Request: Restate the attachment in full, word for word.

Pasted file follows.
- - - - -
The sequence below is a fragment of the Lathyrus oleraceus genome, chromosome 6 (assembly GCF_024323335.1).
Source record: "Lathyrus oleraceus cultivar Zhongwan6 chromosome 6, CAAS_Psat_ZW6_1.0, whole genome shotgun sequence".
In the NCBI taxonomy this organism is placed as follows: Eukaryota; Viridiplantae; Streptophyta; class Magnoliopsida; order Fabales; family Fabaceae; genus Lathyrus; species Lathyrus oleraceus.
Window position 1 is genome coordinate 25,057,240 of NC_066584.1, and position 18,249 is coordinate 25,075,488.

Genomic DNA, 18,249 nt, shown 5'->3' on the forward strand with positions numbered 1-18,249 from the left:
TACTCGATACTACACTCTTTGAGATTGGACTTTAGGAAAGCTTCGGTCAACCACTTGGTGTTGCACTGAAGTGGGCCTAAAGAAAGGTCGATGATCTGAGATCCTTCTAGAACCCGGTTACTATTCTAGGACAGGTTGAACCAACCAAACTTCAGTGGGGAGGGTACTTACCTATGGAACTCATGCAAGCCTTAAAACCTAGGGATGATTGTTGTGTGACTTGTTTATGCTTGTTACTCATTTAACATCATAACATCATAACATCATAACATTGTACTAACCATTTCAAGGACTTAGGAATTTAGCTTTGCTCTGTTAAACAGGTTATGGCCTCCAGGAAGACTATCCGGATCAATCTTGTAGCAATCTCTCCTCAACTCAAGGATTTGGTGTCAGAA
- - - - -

The sequence below is a fragment of the Lathyrus oleraceus genome, chromosome 6 (assembly GCF_024323335.1).
Source record: "Lathyrus oleraceus cultivar Zhongwan6 chromosome 6, CAAS_Psat_ZW6_1.0, whole genome shotgun sequence".
In the NCBI taxonomy this organism is placed as follows: Eukaryota; Viridiplantae; Streptophyta; class Magnoliopsida; order Fabales; family Fabaceae; genus Lathyrus; species Lathyrus oleraceus.
Window position 1 is genome coordinate 25,057,240 of NC_066584.1, and position 18,249 is coordinate 25,075,488.

Genomic DNA, 18,249 nt, shown 5'->3' on the forward strand with positions numbered 1-18,249 from the left:
TACTCGATACTACACTCTTTGAGATTGGACTTTAGGAAAGCTTCGGTCAACCACTTGGTGTTGCACTGAAGTGGGCCTAAAGAAAGGTCGATGATCTGAGATCCTTCTAGAACCCGGTTACTATTCTAGGACAGGTTGAACCAACCAAACTTCAGTGGGGAGGGTACTTACCTATGGAACTCATGCAAGCCTTAAAACCTAGGGATGATTGTTGTGTGACTTGTTTATGCTTGTTACTCATTTAACATCATAACATCATAACATCATAACATTGTACTAACCATTTCAAGGACTTAGGAATTTAGCTTTGCTCTGTTAAACAGGTTATGGCCTCCAGGAAGACTATCCGGATCAATCTTGTAGCAATCTCTCCTCAACTCAAGGATTTGGTGTCAGAA